All her life, nineteen-year-old Liesl has heard tales of the beautiful, mysterious Goblin King. He is the Lord of Mischief, the Ruler Underground, and the muse around which her music is composed. Yet, as Liesl helps shoulder the burden of running her family’s inn, her dreams of composition and childish fancies about the Goblin King must be set aside in favor of more practical concerns.
But when her sister Käthe is taken by the goblins, Liesl journeys to their realm to rescue her sister and return her to the world above. The Goblin King agrees to let Käthe go—for a price. The life of a maiden must be given to the land, in accordance with the old laws. A life for a life, he says. Without sacrifice, nothing good can grow. Without death, there can be no rebirth. In exchange for her sister’s freedom, Liesl offers her hand in marriage to the Goblin King. He accepts.
Down in the Underground, Liesl discovers that the Goblin King still inspires her—musically, physically, emotionally. Yet even as her talent blossoms, Liesl’s life is slowly fading away, the price she paid for becoming the Goblin King’s bride. As the two of them grow closer, they must learn just what it is they are each willing to sacrifice: her life, her music, or the end of the world.
I first heard of Wintersong a few months ago. What drew me in most was the cover. It’s absolutely gorgeous. So not only is the cover incredibly pretty but the synopsis is pretty intriguing as well.
“What’s the use of running, if we are on the wrong road?”
The overall story is similar to many of the YA books out there, Wintersong is actually unique unto itself. Wintersong first starts out with a family scene, and from there we really get an inkling of who the characters are, what their roles are, and how they act. Once we’re settled into Elisabeth’s day-to-day life, we’re given little snippets of the Goblin King. And, from there, the story moves on, and then the book seems to actually begin.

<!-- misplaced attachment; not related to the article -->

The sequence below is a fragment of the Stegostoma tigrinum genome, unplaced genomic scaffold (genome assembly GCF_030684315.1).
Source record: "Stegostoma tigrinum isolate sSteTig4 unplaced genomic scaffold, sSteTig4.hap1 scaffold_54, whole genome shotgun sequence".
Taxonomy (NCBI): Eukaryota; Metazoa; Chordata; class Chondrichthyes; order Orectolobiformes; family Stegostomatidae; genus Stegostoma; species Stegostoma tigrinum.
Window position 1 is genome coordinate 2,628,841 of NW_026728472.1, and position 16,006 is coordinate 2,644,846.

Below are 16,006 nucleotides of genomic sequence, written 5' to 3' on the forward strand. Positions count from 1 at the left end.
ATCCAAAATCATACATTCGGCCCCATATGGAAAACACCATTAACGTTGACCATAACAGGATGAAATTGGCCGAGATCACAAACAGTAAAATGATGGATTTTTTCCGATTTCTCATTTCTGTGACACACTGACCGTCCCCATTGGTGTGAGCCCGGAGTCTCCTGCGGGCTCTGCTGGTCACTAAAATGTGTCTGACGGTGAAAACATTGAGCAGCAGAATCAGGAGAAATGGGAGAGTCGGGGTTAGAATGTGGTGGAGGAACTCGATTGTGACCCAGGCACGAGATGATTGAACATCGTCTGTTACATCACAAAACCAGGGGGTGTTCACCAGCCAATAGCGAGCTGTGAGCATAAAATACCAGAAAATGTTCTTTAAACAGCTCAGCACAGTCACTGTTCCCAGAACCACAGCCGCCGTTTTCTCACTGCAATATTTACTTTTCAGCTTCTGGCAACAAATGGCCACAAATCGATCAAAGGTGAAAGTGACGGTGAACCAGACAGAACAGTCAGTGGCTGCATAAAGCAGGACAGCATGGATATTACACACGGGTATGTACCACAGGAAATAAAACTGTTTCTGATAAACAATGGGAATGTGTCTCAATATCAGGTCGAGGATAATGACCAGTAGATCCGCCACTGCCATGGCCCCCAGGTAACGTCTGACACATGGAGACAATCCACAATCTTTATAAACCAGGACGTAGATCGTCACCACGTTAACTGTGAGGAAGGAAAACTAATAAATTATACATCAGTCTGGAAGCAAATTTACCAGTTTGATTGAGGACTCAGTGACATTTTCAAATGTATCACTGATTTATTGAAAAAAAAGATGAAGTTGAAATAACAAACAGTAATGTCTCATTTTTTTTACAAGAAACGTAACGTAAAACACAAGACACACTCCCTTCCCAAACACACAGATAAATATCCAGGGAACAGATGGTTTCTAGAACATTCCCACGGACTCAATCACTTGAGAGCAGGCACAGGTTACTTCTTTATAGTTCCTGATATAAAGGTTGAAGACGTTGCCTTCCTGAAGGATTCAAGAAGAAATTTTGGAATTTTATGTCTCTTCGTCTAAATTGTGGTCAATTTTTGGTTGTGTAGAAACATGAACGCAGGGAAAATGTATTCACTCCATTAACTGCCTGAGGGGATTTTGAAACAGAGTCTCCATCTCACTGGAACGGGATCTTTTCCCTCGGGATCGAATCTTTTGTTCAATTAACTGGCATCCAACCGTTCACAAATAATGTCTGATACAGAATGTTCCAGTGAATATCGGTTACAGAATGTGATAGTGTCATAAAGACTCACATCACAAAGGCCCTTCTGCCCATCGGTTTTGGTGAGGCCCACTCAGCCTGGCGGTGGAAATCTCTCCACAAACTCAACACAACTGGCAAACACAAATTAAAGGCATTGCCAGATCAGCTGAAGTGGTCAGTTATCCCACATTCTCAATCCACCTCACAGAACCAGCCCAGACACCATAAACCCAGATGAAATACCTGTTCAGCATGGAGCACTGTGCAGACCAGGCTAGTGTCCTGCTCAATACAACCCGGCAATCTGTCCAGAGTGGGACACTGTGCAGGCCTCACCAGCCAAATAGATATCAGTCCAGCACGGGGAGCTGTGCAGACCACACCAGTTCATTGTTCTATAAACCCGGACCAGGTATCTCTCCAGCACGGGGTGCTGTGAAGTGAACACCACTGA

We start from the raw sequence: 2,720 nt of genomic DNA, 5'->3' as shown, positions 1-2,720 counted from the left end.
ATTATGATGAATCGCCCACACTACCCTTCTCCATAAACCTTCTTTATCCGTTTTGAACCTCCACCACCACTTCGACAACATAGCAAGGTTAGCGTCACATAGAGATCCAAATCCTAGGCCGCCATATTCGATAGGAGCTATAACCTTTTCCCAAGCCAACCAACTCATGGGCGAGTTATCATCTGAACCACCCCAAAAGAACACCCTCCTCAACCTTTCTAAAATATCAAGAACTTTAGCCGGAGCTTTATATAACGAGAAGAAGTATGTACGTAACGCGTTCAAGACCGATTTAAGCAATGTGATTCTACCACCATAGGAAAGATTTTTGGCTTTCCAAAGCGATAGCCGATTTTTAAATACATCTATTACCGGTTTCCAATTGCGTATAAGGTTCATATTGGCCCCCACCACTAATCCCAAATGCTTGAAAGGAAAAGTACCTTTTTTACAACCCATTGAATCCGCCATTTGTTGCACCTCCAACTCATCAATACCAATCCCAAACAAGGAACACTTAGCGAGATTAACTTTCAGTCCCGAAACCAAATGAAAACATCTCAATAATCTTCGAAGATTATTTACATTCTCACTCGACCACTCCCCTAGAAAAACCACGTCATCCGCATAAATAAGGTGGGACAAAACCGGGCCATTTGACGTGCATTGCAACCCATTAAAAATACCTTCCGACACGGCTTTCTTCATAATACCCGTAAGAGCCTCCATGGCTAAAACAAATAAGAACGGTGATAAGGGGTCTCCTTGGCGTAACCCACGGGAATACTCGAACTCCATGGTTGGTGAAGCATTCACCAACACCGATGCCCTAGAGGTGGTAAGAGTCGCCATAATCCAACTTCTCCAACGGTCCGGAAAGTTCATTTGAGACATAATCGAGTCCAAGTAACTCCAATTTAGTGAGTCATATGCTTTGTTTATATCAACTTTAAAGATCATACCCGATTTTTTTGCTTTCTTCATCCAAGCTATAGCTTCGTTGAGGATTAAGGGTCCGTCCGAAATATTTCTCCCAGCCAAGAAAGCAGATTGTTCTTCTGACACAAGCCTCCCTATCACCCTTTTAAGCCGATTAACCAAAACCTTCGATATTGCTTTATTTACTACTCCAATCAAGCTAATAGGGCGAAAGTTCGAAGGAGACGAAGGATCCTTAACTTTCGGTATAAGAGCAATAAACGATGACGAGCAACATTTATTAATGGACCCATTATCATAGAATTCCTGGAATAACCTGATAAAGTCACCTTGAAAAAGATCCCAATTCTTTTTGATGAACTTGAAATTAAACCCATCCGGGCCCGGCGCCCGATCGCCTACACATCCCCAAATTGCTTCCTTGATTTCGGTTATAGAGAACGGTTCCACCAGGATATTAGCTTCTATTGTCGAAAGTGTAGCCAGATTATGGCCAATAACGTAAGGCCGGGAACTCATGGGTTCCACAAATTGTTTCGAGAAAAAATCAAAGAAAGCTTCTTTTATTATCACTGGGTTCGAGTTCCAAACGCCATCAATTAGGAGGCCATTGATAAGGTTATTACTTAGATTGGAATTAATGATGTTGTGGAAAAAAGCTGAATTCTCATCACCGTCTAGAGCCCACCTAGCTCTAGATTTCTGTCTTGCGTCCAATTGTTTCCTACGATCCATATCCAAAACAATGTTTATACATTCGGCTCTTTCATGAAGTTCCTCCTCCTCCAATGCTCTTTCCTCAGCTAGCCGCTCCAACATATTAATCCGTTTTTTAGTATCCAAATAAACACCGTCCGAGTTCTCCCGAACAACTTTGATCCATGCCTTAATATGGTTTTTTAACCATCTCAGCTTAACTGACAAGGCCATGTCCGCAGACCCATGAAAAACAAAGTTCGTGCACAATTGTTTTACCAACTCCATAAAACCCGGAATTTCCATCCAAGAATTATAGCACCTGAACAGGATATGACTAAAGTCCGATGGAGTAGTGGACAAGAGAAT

“What is eternal life but a prolonged death.”
There’s a lot of imagination that went into everything; and let me tell you: the descriptions are amazing. Everything seems to have this magical-whimsy touch and feel to it, while still being incredibly down to earth and realistic. It had been a while for me since I was able to enjoy an authors’ description of something. Jae-Jones describes the scenery, the objects, the plot of the story very, very well. I was incredibly impressed.
Elisabeth is such an under-rated member of her family. They do truly take her for granted. She’s pushed aside the very thing that was most important to her. I’m so happy that by the end of the book, we saw Elizabeth grow so much. There were so many trials that Elisabeth went through to get where she was by the end of Wintersong.
Wintersong is such a heartwarming book, but my heart is broken from that ending! I underestimated Wintersong. I’m so glad that I read it.
“Beware the goblin men and the wares they sell.”
I ended up giving Wintersong, 4 of 5 stars on Goodreads.
Have you read Wintersong?
What did you like best about it, or is there anything you didn’t like?